Seemingly, McCullers' curveball and changeup led him to the most amounts of whiffs and thus are his two primary strikeout pitches. However, the huge drop off in changeup usage and the sudden up stick in the use of his curveball towards the end of the season can logically be tied to the news of his right elbow discomfort, which led to his surgery. Beyond all this, his 2018 ground balls per balls in play chart below represents his ability to create a high percentage of ground balls using more than one pitch.

Throughout the 2018 season, McCullers Jr. relied mostly on his sinker to create ground balls, up until his injury. His curveball and changeup fluctuated in regards to their ability to create a ground ball, so there were points in which he stopped using them all together, until the end of the season where again, his elbow started to cause problems for him and he used just a curveball and a changeup.

Moreover, his curveball was the pitch that a batter whiffed at the most. Over the majortity of the season, there was not a pitch McCullers Jr. trusted more to get a batter chasing than his curveball. As a result, it is by a large margin and consistently throughout the 2018 season that his curveball fooled hitters, telling us that McCullers Jr. truly is a talented pitcher. Additionally, his changeup also induced a fair amount of batter whiffs, with his sinker being used primarily for other reasons such as creating ground balls.

It is worth noting that his fastball can top out at 100 mph but it simply gets obliterated whenever he throws it, as can be seen by the chart below.

When he threw his fastball in 2018, batters slugged .830 off of it. It is not surprise he has opted to stick with his sinker as his primary hard pitch.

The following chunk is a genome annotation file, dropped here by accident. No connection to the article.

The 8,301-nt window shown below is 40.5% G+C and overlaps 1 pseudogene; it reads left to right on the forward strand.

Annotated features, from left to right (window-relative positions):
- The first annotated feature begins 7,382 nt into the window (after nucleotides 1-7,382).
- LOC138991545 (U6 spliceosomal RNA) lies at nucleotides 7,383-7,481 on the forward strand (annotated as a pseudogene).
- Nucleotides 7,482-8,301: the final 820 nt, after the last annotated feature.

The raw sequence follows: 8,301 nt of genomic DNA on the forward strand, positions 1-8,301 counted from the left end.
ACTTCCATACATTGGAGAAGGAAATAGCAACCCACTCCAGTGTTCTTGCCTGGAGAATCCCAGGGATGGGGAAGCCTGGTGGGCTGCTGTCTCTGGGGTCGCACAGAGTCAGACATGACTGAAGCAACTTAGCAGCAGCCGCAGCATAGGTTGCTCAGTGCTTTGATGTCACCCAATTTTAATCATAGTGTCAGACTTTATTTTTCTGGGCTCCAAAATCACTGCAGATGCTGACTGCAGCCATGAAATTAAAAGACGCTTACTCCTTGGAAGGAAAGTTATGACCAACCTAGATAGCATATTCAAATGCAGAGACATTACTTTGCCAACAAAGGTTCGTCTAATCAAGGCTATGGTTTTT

As a whole, McCullers Jr. is a pitcher who loves to use his curveball and changeup when he is ahead in the count, to put guys away. He has the confidence in those pitches to do so, and the results show. Furthermore, when there are runners on, he'll more than likely throw his sinker to try and get a double play through a ground ball, or he'll use his changeup or curveball, depending on the count. This is a pitcher who understands his arsenal and he understands how to use his arsenal effectively. The only thing stopping Lance McCullers Jr. from being an annual all-star is his inability to stay on the field.

Should you target Lance McCullers Jr. in Fantasy Baseball 2020?

Lance McCullers Jr. has an ADP of 188.96 per NFBC, right around guys like Luke Weaver and Mike Foltynewicz. At that price, you absolutely have to buy, as Lance McCullers Jr. has the upside of a top 25 MLB pitcher. If you are in a keeper or dynasty league, do not give into any "buy-low" offers, hold McCullers. Jr. and ride the ground balls all season long.

With that all being said, nobody is perfect, and McCullers Jr. did struggle with his BB% in 2018. His mark of 9.5 BB% was good for top 30 in the MLB, not a list you want to be on. However, it was an improvement from his 12.8% mark in 2016.

In all, it is not logical to expect McCullers Jr. to perform up to his pedigree within his first few starts of 2020. It will take time for him to adjust mentally to playing in The Show again, even though he’s fully healthy and ready to go. Despite that fact, you are targeting him in every draft, everywhere. He is the type of player that could drop a few rounds because some may have forgotten just have effective and dangerous he can be when healthy. Lance McCullers. Jr., if healthy, will perform as a top 30 starter, or better. You want this type of value on your 2020 fantasy baseball roster.

In this Fantasy Baseball article, I wrote about McCullers Jr. because he is a prime bounce-back candidate. Do you agree?

What would like us to write about next? Bold predictions? More player analysis? Feel free to leave any questions, requests, comments, or suggestions below or reach out to us on social media.

Twitter: @FantasyLogician, @starks_industry, & @AintDunneYet

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Happy New Years everyone!

Written By: Micah S. Henry